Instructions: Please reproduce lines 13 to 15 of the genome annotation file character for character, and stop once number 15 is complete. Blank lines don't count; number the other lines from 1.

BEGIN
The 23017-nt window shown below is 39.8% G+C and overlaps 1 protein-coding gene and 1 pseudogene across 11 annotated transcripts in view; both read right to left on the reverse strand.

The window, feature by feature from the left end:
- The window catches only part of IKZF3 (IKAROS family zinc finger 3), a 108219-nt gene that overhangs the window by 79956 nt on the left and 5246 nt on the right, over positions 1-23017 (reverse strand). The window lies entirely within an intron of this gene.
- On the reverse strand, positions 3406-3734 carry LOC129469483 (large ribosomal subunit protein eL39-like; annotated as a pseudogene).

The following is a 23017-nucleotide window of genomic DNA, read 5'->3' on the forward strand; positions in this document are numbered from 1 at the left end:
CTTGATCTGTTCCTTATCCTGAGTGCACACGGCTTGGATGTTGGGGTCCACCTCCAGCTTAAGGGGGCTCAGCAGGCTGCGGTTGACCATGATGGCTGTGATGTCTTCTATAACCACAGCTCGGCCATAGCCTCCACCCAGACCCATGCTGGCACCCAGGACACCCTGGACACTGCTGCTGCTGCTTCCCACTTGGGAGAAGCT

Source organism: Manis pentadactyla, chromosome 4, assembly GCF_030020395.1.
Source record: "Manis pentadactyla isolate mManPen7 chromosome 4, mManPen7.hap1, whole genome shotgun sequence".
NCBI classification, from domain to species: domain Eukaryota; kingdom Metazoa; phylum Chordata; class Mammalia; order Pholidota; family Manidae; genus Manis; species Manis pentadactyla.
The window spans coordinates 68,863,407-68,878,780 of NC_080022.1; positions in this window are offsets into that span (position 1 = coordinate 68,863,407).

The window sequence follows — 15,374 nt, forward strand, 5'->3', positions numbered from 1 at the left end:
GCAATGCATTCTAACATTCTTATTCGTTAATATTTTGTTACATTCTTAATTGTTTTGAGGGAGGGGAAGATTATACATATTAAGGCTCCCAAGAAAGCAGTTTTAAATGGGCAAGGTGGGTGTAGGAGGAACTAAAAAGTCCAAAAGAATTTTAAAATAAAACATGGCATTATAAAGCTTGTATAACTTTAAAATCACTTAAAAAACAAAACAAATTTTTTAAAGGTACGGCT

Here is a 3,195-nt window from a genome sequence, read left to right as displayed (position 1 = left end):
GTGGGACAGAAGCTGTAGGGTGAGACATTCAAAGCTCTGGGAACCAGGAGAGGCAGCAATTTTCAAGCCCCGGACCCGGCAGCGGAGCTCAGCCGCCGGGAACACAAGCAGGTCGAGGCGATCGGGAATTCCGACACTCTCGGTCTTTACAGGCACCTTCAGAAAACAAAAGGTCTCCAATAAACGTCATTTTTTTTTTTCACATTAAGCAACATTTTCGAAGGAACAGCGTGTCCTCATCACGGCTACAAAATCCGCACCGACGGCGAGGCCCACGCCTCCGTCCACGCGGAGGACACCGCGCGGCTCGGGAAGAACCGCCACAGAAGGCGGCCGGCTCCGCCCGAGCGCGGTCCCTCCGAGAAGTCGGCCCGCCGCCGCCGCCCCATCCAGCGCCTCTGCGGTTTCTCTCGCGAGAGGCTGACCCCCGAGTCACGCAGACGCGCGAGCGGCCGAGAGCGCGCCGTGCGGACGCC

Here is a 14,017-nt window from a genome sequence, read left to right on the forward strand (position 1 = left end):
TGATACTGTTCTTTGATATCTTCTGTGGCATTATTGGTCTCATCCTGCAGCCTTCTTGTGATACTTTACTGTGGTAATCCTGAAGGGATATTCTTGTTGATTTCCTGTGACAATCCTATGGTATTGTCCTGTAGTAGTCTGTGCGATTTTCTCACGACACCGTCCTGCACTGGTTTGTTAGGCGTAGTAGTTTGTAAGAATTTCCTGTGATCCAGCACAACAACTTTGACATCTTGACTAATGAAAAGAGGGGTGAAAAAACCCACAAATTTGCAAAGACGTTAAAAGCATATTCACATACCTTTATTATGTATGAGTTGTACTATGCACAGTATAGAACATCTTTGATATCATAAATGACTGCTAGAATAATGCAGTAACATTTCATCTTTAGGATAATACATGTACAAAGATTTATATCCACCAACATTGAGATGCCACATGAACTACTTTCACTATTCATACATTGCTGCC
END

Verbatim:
Here is a 3,195-nt window from a genome sequence, read left to right as displayed (position 1 = left end):
GTGGGACAGAAGCTGTAGGGTGAGACATTCAAAGCTCTGGGAACCAGGAGAGGCAGCAATTTTCAAGCCCCGGACCCGGCAGCGGAGCTCAGCCGCCGGGAACACAAGCAGGTCGAGGCGATCGGGAATTCCGACACTCTCGGTCTTTACAGGCACCTTCAGAAAACAAAAGGTCTCCAATAAACGTCATTTTTTTTTTTCACATTAAGCAACATTTTCGAAGGAACAGCGTGTCCTCATCACGGCTACAAAATCCGCACCGACGGCGAGGCCCACGCCTCCGTCCACGCGGAGGACACCGCGCGGCTCGGGAAGAACCGCCACAGAAGGCGGCCGGCTCCGCCCGAGCGCGGTCCCTCCGAGAAGTCGGCCCGCCGCCGCCGCCCCATCCAGCGCCTCTGCGGTTTCTCTCGCGAGAGGCTGACCCCCGAGTCACGCAGACGCGCGAGCGGCCGAGAGCGCGCCGTGCGGACGCC

Here is a 14,017-nt window from a genome sequence, read left to right on the forward strand (position 1 = left end):